Leyton Town Hall, 1A Adelaide Road, Leyton, London E10

Above: “…the red brick and Portland stone (a style nicknamed ‘streaky bacon’) replacement was built next door…During the 2012 Olympics, part of it became a ‘pop-up’ public house called ‘Leyton Technical’.” Alan Patient

From Wikipedia:

“Leyton Town Hall is a municipal building in Adelaide Road, Leyton, London. The building, which includes Leyton Great Hall, is a Grade II listed building.

The building was commissioned to replace an earlier town hall designed by John Johnson in the Italianate style which was located at the corner of High Road and Ruckholt Road and which had been completed in 1882. After the area became an urban district in 1894, civic leaders decided that the old town hall was inadequate for their needs and decided to procure a larger building: they acquired some open land immediately to the north of the old building and converted the old building into a library.

A design competition was held for the new building for which there were 30 entries.

The new building, which was designed by John Johnson in an enriched Italianate style, was built by F J Coxhead and completed in 1895. It was officially opened by the Duke and Duchess of York on 18 March 1896. The design involved an asymmetrical main frontage with twelve bays facing onto High Road; the right-hand section of three bays featured a portico with Ionic order columns and finial above on the ground floor; there were three stone-lined niches flanked by pilasters extending from the first floor up to the second floor with a single decorative gable above; a timber and lead spire was erected at roof level. The design for the side elevation of the building, which consisted of six bays along Adelaide Street, was similar but with windows where the niches had been. Further along Adelaide Street, a two-storey technical institute block was erected as part of the complex.

Internally, the principal rooms in the town hall were the great hall and the mayor’s parlour on the first floor. The building was later described by Nikolaus Pevsner as “fussy but enjoyable, in an eclectic and enriched Italianate style”. A series of sculptures of gods and goddesses designed by John Lawlor were placed at the top of the pilasters on the side elevation of the building.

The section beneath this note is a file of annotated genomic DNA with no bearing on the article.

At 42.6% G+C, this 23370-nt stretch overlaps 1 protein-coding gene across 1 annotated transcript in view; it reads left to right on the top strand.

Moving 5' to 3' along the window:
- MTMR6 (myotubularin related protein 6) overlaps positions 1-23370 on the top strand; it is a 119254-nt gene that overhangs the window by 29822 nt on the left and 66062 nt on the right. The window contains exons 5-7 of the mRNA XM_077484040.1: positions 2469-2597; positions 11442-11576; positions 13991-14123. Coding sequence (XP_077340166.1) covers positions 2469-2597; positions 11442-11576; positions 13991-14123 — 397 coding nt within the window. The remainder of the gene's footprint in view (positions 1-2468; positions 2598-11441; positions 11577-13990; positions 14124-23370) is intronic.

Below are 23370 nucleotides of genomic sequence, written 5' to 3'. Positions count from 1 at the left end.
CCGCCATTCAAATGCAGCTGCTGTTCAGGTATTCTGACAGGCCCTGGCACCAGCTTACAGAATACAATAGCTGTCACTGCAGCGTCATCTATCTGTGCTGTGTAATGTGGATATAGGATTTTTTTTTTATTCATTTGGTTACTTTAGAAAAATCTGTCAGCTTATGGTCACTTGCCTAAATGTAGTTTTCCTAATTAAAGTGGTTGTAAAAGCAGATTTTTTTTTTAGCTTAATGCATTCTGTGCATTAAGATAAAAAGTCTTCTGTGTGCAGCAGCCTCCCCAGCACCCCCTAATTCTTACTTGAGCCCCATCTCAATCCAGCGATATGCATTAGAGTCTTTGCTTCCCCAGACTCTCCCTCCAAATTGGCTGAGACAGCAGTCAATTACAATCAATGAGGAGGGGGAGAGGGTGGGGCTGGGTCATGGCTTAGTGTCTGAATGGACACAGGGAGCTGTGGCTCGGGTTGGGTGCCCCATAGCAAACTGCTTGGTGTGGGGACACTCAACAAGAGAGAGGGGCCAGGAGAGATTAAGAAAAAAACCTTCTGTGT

The building was extended to the south west by a side wing, from the back of the technical institute down to Ruckholt Road, in 1910; this extension, designed in a Baroque style, created additional offices on the ground floor and a council chamber on the first floor.

The great hall was used for the showing of silent films in the pre-war years.

“Frank Herbert Muir CBE (5 February 1920 – 2 January 1998) was an English comedy writer, radio and television personality, and raconteur. His writing and performing partnership with Denis Norden endured for most of their careers. As a television personality, Muir’s unofficial trademark was a crisply knotted pink bow tie. In later years, whenever his dignified speech patterns caused listeners to assume that he had received a public school education, Muir would demur: “I was educated in E10, not Eton”. He attended Leyton County High School for Boys.” (Wikipedia) “Leytonstone Public Library had a small theatre attached to it used by a flourishing play-reading society which read a play (aloud) every Thursday evening to a loyal and appreciative audience of OAPs and vagrants sheltering from the weather. I joined the society and much enjoyed myself, but there was an inherent problem in reading a play rather than learning it by heart, a problem never solved by me, which was how to play either a passionate love scene or a fight to the death whilst reading from a book held in the left hand.
I provoked much merriment when playing love scenes as for some reason all amateur actresses seemed to be short in stature and I was then well over 6 feet, which meant that I either had to woo the beloved by sagging down at the knees like a chimpanzee enjoying his cup of tea, or by leaning forward with my behind stuck out at an acute angle.
I wrote, I think, five one-act plays in all for the society to perform. Shrewdly, love scenes and fights did not occur in any of them, so that the producer could cast me in the lead if she was so disposed.” (A Kentish Lad, by Frank Muir)

The complex became the headquarters of the Municipal Borough of Leyton when the area secured municipal borough status in 1927.

An opportunity for further expansion came in September 1938 when Leyton Technical Institute amalgamated with Walthamstow Technical Institute to form the new South West Essex Technical College at Forest Road in Walthamstow: the council converted the area vacated by the technical institute to municipal use at that time.

The complex ceased to be the local seat of government when the enlarged London Borough of Waltham Forest was formed in 1965. It was subsequently used as additional workspace by the council but, after being found surplus to requirements, it was sold to a developer, Lee Valley Estates, in 2006. The building benefited from an extensive programme of restoration works before re-opening as a business centre in 2010.”

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